OK, Now I Need Snake Boots

In February, I went on a quail hunt in southern Georgia. The trip was full of firsts. It was my first quail hunt, my first visit to south Georgia and my first time riding a horse for six hours each day of the hunt.

As I was packing, I contacted Amy Ray of Sisterhood Outdoors, who lives in Georgia and hunts, for advice on what shoes to pack. She immediately responded with, “Snake boots! It’s going to start warming up while we are there.” Well, that wasn’t what I expected for an answer. I was concerned about what shoes were best for riding the horse.

As I travel around the country, I realize how fortunate I am to live in Northeast Ohio, where we don’t have a lot of animals that want to hurt us. According to the Ohio Department of Natural Resources, “Only three species of snakes in Ohio (the copperhead and the massasauga and timber rattlesnakes) are venomous. None of these snakes are common.”

Those snakes don’t even make it up my way. However, since I find myself more and more in situations where snakes are a concern, I decided to look into getting myself a pair of snake boots.

A “snake boot” search on the internet took me down a bottomless rabbit hole. Instead, I decided to reach out to an expert, Jordan Anderson, a Rocky product designer, for some help. He kindly answered the following questions:

What is a snake boot? 

Snake boots prevent a snake’s fang from contacting the wearer’s body.

What are snake boots made of that prevents the snake’s fangs from penetrating the boot? 

Very tightly knit, wound fibers and threads make a boot snake proof.

Are specific snake boots better for different terrains or areas of the country? 

The outsole would ultimately be the determining factor. Deep lugs are more suitable for heavy rugged terrain, while lower lug depths/smooth surfaces are better for marshy or sandy conditions. At Rocky, we test all of our snake boots with puncture tests, so the uppers would not specifically be a factor regarding the terrain.

Is there such a thing as lightweight snake boots? 

Yes. The outsole would be a significant factor in the total weight. Lighter outsole = lighter boot.

We are heading to Tennessee and Georgia; which Rocky boot do you suggest for that area in May?

Rocky Outback GORE-TEX Waterproof Snake Boot RKS0550 would be a great boot for this area.

Is there anything else I should look for when purchasing a snake boot? 

If the snake boot has a zipper, check the area behind it. We also place snake resistant materials in this area to maximize protection.

Back to my hunt. On day one, before we even mounted our horses, we warned to watch out for snakes. With the weather warming they were beginning to move. Let’s just say I was very observant when choosing a spot for my potty break.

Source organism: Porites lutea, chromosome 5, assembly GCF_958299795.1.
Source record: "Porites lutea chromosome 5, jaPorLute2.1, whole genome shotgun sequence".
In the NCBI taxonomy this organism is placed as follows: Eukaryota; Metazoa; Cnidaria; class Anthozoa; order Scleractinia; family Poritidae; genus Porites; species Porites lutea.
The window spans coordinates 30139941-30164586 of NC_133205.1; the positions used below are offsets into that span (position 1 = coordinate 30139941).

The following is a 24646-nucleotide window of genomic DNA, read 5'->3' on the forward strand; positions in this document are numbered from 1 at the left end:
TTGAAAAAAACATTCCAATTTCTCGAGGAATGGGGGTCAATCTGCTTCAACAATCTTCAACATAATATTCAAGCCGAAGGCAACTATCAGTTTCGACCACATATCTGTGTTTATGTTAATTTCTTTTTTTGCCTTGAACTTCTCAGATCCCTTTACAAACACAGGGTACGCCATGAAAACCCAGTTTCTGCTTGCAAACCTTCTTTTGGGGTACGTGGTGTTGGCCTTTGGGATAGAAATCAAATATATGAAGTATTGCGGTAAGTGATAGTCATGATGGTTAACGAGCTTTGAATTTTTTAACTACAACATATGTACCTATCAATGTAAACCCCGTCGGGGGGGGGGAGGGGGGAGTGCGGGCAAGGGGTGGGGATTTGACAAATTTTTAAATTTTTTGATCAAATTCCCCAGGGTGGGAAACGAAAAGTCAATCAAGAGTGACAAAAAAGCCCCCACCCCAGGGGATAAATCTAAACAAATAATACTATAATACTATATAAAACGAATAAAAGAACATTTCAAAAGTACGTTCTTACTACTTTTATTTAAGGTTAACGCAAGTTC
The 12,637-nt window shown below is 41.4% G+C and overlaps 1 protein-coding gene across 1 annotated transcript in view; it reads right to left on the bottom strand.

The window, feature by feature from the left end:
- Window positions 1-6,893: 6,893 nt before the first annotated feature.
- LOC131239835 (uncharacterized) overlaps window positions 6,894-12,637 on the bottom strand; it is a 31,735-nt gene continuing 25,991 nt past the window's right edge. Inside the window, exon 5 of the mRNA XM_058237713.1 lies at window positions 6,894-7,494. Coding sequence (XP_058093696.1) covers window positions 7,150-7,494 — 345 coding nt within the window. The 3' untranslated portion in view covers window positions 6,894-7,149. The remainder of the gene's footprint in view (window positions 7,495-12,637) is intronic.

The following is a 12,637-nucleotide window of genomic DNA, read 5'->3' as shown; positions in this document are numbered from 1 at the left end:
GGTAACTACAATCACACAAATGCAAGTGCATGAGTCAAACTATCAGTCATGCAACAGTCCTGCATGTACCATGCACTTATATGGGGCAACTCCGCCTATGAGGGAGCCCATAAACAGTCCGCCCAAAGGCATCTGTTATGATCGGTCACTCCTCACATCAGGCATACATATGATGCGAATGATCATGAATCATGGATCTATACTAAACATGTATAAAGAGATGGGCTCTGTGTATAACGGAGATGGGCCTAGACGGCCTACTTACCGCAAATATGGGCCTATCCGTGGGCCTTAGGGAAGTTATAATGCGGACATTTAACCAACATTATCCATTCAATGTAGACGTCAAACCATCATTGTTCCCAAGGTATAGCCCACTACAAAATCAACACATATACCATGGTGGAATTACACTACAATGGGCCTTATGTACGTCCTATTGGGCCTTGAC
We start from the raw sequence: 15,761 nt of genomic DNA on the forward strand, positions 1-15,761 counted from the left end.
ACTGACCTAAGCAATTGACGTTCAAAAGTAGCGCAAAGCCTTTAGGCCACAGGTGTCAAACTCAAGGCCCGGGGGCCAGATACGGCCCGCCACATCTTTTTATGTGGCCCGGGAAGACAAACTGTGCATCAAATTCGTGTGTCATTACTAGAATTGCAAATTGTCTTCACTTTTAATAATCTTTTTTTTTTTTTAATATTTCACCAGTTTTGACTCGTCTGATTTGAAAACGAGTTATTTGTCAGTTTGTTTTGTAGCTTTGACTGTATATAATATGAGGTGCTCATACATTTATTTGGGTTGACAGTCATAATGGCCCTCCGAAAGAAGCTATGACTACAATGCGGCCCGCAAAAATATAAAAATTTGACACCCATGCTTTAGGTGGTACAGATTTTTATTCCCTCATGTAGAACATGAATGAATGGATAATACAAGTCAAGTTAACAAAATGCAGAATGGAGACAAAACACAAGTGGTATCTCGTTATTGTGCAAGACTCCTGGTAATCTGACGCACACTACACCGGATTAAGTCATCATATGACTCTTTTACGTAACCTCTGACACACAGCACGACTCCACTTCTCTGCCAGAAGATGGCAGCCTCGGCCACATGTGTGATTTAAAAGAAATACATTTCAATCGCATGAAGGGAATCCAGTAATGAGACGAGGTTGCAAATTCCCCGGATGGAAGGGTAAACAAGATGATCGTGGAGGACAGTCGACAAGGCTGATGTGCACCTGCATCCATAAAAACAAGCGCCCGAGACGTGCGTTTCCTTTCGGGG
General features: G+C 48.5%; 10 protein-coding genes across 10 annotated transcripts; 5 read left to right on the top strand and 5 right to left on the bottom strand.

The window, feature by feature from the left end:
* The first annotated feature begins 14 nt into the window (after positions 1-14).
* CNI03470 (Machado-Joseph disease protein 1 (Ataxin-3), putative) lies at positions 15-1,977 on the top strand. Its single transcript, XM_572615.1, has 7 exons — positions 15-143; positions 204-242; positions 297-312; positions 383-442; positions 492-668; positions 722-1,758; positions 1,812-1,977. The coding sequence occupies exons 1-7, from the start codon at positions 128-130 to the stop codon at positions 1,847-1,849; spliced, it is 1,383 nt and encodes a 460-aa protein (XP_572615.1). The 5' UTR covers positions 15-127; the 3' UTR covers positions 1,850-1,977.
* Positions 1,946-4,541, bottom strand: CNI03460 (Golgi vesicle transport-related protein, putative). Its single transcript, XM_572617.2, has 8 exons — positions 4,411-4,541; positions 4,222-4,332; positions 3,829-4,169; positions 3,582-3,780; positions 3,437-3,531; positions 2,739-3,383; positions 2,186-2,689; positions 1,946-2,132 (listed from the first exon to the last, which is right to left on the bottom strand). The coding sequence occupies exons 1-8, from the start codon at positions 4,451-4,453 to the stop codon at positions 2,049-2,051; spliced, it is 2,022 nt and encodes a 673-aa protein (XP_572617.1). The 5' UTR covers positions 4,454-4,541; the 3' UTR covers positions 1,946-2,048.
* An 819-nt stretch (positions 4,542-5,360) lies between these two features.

Did we encounter any snakes? Only one, and the retriever spotted it first, thank goodness. Will I research animals that may want to hurt me before I travel on my next outdoor trip? You bet I will. Am I getting myself a pair of boots? Already did.

So far, I’ve only had time to wear them around the yard and walking in the woods, but the Rocky Prolight Hunting Waterproof Snake Boots are comfy, support my ankles, and considering they are tie boots, are easy to get off and on. Now I’m ready! 

6 Responses

  1. And I thought water moccasins were a type of shoe for traversing swampy areas.

    Good info. Had never heard of snake boots.

    1. Water moccasins have a well-earned reputation for having a nasty attitude. I’m more leery of them than rattlers… 🙁

  2. There are also products called gaiters that strap around the lower leg (covers from ankle to the knee) with a loop under the sole of whatever boots you have.

  3. I don’t blame you for the snake boots, but snakes are usually less of a threat than people think. Most snakes try to avoid us. I spend a lot of time outdoors. I rarely see snakes.

    Rocky boots are comfortable, affordable, and they work great until they fall apart within a year. I’d love to find some good boots that can last longer than a year.

    A few hours of horseback riding will induce some serious soreness if you aren’t used to it, especially if you aren’t very limber.

  4. In AZ we have rattlers. 3-4 years ago while hiking with my brother and a friend, they called out “Rattler!” I couldn’t hear it, and I was leading! I immediately stopped, the snake being about 4 ft. away. I decided right there to get protection. Snake boots aint cheap. I ended up with some puncture resistance industrial “hikers” and some hard shell gaiters. Do-able. Last year, finally hearing aids.

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